Fetishizing ‘power’ in women characters – having them kicking ass and always being ready with a putdown - isn’t the same as writing them as human beings.
Jack Graham, in Stephen Moffat - A Case For The Prosecution, a guest post on Philip Sandifer’s blog (via linnealurks)
In my experience working with a multitude of anti-racist organizing projects over the years, I frequently found myself participating in various workshops in which participants were asked to reflect on their gender/race/sexuality/class/etc. privilege. These workshops had a bit of a self-help orientation to them: “I am so and so, and I have x privilege.” It was never quite clear what the point of these confessions were. It was not as if other participants did not know the confessor in question had her/his proclaimed privilege. It did not appear that these individual confessions actually led to any political projects to dismantle the structures of domination that enabled their privilege. Rather, the confessions became the political project themselves. The benefits of these confessions seemed to be ephemeral. For the instant the confession took place, those who do not have that privilege in daily life would have a temporary position of power as the hearer of the confession who could grant absolution and forgiveness. The sayer of the confession could then be granted temporary forgiveness for her/his abuses of power and relief from white/male/heterosexual/etc guilt. Because of the perceived benefits of this ritual, there was generally little critique of the fact that in the end, it primarily served to reinstantiate the structures of domination it was supposed to resist. One of the reasons there was little critique of this practice is that it bestowed cultural capital to those who seemed to be the “most oppressed.” Those who had little privilege did not have to confess and were in the position to be the judge of those who did have privilege. Consequently, people aspired to be oppressed. Inevitably, those with more privilege would develop new heretofore unknown forms of oppression from which they suffered. “I may be white, but my best friend was a person of color, which caused me to be oppressed when we played together.” Consequently, the goal became not to actually end oppression but to be as oppressed as possible. These rituals often substituted confession for political movement-building. And despite the cultural capital that was, at least temporarily, bestowed to those who seemed to be the most oppressed, these rituals ultimately reinstantiated the white majority subject as the subject capable of self-reflexivity and the colonized/racialized subject as the occasion for self-reflexivity.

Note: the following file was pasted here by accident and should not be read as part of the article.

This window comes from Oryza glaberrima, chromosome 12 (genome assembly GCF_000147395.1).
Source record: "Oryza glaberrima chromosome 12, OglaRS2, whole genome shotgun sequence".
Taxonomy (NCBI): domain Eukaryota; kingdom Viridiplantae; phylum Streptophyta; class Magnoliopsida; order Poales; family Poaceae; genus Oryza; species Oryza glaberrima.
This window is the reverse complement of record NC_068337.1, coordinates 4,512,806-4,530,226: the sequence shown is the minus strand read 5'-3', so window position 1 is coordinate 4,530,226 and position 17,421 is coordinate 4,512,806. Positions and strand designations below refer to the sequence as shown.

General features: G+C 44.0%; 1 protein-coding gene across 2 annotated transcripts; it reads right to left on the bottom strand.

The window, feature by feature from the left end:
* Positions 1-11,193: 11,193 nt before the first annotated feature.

Andrea Smith, The Problem with Privilege (2013) [X] (via radfemphantom)

radfemphantom: